Sunday, 03 June 2007

Google holds it secrets close, as it should. One of its most valuable assets (probably its most valuable) is still its search engine, and because it's the end-all-be-all of Internet searching, how well it works is very important to the company. Add to that the relevance and accuracy of searching as it relates to Google advertising revenues, and the importance becomes quite huge.

The New York Times published a story this morning about the Google search inner sanctum, a bunch of people who tweak and adjust the search algorithms used to get people what they're looking for on the web. It's a good article and dives deep into the work the team does and how much more accurate search has become.

“Expectations are higher now,” said Udi Manber, who oversees Google’s entire search-quality group. “When search first started, if you searched for something and you found it, it was a miracle. Now, if you don’t get exactly what you want in the first three results, something is wrong.”

It's an interesting read, well worth the time. And think about how much storage is required for this:

And Google does more than simply build an outsized, digital table of contents for the Web. Instead, it actually makes a copy of the entire Internet — every word on every page — that it stores in each of its huge customized data centers so it can comb through the information faster. Google recently developed a new system that can hold far more data and search through it far faster than the company could before.

Find out more about Google's PageRank as well as a little of what they call "signals" - cues and other information the search engine algorithms generate and use to determine what you see when you search and why.

Article reference: Google Keeps Tweaking Its Search Engine (NY Times Online)

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Sunday, 03 June 2007 09:08:13 (Pacific Standard Time, UTC-08:00)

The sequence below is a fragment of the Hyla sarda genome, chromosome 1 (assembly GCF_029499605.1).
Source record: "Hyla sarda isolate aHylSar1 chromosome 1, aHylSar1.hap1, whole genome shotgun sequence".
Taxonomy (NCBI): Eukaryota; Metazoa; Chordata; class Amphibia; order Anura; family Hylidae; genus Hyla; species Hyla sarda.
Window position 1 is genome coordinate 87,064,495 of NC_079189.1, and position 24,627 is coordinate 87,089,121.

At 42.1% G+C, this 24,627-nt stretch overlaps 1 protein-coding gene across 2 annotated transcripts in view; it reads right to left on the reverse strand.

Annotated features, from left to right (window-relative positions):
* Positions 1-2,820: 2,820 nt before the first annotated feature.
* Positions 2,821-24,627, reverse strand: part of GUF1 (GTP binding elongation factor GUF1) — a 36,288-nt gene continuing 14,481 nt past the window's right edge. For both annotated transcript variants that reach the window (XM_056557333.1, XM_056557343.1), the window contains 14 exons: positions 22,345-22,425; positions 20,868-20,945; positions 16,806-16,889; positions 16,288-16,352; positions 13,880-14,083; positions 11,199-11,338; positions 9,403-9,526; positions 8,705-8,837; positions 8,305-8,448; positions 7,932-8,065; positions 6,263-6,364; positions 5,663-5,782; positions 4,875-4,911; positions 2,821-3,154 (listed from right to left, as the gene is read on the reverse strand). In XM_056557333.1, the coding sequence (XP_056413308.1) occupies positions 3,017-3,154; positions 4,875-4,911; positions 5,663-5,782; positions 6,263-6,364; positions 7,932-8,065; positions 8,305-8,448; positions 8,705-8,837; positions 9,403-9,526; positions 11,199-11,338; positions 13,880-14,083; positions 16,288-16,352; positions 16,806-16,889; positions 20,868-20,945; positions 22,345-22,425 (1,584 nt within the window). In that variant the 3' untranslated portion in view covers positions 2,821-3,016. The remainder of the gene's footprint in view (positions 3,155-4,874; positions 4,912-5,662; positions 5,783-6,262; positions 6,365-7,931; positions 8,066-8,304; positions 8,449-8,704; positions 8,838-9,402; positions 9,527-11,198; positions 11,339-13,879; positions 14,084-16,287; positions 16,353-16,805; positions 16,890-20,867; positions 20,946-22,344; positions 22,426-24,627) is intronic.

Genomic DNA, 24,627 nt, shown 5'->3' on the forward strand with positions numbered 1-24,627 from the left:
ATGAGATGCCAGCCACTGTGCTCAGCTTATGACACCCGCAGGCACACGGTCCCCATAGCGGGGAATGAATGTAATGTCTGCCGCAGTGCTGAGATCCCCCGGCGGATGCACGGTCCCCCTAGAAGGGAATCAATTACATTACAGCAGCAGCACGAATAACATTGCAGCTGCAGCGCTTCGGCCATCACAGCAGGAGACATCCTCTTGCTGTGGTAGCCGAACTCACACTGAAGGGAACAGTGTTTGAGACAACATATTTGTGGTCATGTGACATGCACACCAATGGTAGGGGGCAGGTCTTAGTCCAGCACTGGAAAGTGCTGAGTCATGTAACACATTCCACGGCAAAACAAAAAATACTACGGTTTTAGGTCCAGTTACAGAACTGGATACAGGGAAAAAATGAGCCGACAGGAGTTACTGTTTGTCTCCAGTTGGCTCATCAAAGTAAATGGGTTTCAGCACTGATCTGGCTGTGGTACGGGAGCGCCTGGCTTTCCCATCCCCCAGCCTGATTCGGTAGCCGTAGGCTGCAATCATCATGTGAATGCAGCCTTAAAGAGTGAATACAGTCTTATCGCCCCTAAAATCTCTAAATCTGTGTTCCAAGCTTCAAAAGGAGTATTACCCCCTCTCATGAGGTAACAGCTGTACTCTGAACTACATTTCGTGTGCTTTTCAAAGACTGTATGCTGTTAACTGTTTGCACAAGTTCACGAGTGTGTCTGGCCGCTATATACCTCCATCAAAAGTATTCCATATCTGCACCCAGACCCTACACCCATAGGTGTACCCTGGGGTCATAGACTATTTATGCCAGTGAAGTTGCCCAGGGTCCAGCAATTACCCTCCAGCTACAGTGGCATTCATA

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 Thursday, 31 May 2007

As I mentioned recently, I went to a sleep study center a couple weeks ago and stayed overnight, where I learned I have an apnea problem. A couple days ago I returned to the sleep center to spend another night, this time with a CPAP (continuous positive airway pressure) machine and a mask. It was in interesting night.

A little pill helped me fall asleep that night, but throughout the night I woke up from the weirdness of the mask on my face. Sometime in the middle of the night I had a pretty bad "mouth leak," meaning my mouth was opening so the air pressure from the machine and mask over my nose was flowing right out my mouth. So the technician came in and put a chin strap contraption on me, which was a bit too much - I have to say I felt like I was in a head cage or something.

But it did work - Even with the interruptions, I felt noticeably more refreshed than ever the next day as I drove to work and went about my daily work routine. I also had some super-crazy dreams on that first night with a CPAP machine at the sleep center, ones which I actually remembered. And that pretty much never happens to me these days. My doc told me my REM sleep (deep sleep where you dream) was pretty much too broken up to be of any good to me based on the number of apnea episodes I was having, so he was not surprised at the dreams, or the intensity/craziness. He said there's a theory of REM rebound, where a person who has had badly fragmented sleep suddenly is able to enter extended REM sleep, so the brain has a lot of clutter to clean up and the dreams can be intense or active.

I was sent home with a CPAP machine (actually it's a BIPAP machine that has a humidifier - more on that later) and a couple different masks to use. One of them is very small and fits under the nose, and the other one is more of a traditional full-face mask. I tried the nasal pillow model last night with limited success (it made the lower bridge of my nose pretty sore by morning), so tonight I am trying the mask that covers both the nose and mouth in hopes it will provide better results since I am told I am a "mouth breather." It turns out there are a lot of masks out there, with new ones coming out all the time, so it's a matter of trying them til you find the one that works best for you. Most take some getting used to, they say.

At some point here I'll get all geeky and write about the hardware and what it does (the BiPAP machine is computerized and has a smart card like thing that I can pull out and take to the doc so he can see how well I am doing on the machine - pretty cool). I'm lucky to have really good health care insurance that recognizes the preventative value of this stuff and covers the significant majority of the equipment cost